The basement membrane of the RPE joins the Bruch membrane in the hemidesmosome regions, which contains laminin filaments, collagen types IV and V, and proteoglycans [1].

The Bowman layer is composed of type IV collagen, laminin, and other proteins. Beneath the acellular Bowman layer, the corneal stroma is composed of an extracellular matrix formed by collagens and proteoglycans. Type I and type V fibrillar collagens are intertwined with filaments of type VI collagen [3, 9]. Given this situation of the existence of similar components (e.g., collagens) in the pathophysiology of PED and DPGN, our report might suggest a link between these diseases. However, the exact association of such linkages would be better clarified in more immunohistopathological and medical genetics studies.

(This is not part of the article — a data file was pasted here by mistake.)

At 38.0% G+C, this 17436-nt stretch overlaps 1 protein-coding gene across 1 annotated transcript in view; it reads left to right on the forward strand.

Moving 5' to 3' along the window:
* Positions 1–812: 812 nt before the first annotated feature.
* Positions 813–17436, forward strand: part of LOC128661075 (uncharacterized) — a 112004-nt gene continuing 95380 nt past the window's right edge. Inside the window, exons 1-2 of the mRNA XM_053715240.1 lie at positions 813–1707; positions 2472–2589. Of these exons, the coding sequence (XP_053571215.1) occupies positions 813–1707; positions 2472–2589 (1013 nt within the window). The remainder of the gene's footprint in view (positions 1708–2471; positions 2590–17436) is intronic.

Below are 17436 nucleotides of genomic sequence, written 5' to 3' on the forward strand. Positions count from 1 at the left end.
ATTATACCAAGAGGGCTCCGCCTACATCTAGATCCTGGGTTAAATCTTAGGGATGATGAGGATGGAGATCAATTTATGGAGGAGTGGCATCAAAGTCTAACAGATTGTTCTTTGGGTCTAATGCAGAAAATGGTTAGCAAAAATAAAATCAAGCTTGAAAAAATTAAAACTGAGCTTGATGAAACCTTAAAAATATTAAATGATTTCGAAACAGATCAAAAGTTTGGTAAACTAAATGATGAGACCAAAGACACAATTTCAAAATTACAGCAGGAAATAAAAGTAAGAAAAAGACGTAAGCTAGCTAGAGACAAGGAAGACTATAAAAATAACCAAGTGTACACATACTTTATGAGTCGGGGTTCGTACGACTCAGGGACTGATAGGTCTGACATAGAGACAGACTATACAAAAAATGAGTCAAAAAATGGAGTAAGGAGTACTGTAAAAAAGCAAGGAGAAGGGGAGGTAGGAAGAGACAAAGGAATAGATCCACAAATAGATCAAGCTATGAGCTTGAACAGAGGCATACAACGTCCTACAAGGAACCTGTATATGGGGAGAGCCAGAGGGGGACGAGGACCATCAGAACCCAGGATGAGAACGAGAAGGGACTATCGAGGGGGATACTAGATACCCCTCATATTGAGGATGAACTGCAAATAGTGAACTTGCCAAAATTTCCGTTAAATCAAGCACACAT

Since RPE changes have not been observed in all type of GN, the association between renal disease and RPE alternations may help nephrologists make the diagnosis in those presenting with unclassified GN. We thereby suggest the possible linkages between PED and DPGN.

4. Conclusion

The development of PED and KC in individuals with DPGN could be more than a simple incidental event and further study will be performed to confirm this hypothesis. Patients with DPGN should have regular fundus examinations, and follow-up should be conducted by an ophthalmologist who is aware of the possible presence of these diseases.


Earlier version of this work was presented as a poster at XXVII Annual Congress of the Iranian Society of Ophthalmology.

Conflicts of Interest

The authors declare that they have no conflicts of interest.


All authors would like to thank Dr. Eftekhari, consultant pathologist who histologically reviewed the cases, and Dr. Sajadeyeh, who provided clinical information on patient.